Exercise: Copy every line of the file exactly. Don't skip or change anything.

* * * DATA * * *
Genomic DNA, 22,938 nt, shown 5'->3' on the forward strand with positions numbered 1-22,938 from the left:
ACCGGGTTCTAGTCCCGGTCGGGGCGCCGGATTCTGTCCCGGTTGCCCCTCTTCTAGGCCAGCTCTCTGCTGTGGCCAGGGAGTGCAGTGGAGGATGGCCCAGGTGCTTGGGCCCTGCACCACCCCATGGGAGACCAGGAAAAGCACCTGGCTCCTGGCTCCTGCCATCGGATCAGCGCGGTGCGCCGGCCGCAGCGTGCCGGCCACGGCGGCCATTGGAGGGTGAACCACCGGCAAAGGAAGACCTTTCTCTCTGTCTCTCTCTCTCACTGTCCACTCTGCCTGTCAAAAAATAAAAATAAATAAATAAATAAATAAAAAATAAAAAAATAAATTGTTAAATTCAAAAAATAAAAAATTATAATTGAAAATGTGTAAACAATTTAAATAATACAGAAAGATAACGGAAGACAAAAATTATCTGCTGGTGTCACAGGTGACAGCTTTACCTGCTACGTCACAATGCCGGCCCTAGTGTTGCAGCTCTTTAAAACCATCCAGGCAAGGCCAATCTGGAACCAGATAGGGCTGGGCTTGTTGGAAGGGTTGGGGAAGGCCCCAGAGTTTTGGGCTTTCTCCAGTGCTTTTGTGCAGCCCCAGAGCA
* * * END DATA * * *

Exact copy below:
Genomic DNA, 22,938 nt, shown 5'->3' on the forward strand with positions numbered 1-22,938 from the left:
ACCGGGTTCTAGTCCCGGTCGGGGCGCCGGATTCTGTCCCGGTTGCCCCTCTTCTAGGCCAGCTCTCTGCTGTGGCCAGGGAGTGCAGTGGAGGATGGCCCAGGTGCTTGGGCCCTGCACCACCCCATGGGAGACCAGGAAAAGCACCTGGCTCCTGGCTCCTGCCATCGGATCAGCGCGGTGCGCCGGCCGCAGCGTGCCGGCCACGGCGGCCATTGGAGGGTGAACCACCGGCAAAGGAAGACCTTTCTCTCTGTCTCTCTCTCTCACTGTCCACTCTGCCTGTCAAAAAATAAAAATAAATAAATAAATAAATAAAAAATAAAAAAATAAATTGTTAAATTCAAAAAATAAAAAATTATAATTGAAAATGTGTAAACAATTTAAATAATACAGAAAGATAACGGAAGACAAAAATTATCTGCTGGTGTCACAGGTGACAGCTTTACCTGCTACGTCACAATGCCGGCCCTAGTGTTGCAGCTCTTTAAAACCATCCAGGCAAGGCCAATCTGGAACCAGATAGGGCTGGGCTTGTTGGAAGGGTTGGGGAAGGCCCCAGAGTTTTGGGCTTTCTCCAGTGCTTTTGTGCAGCCCCAGAGCA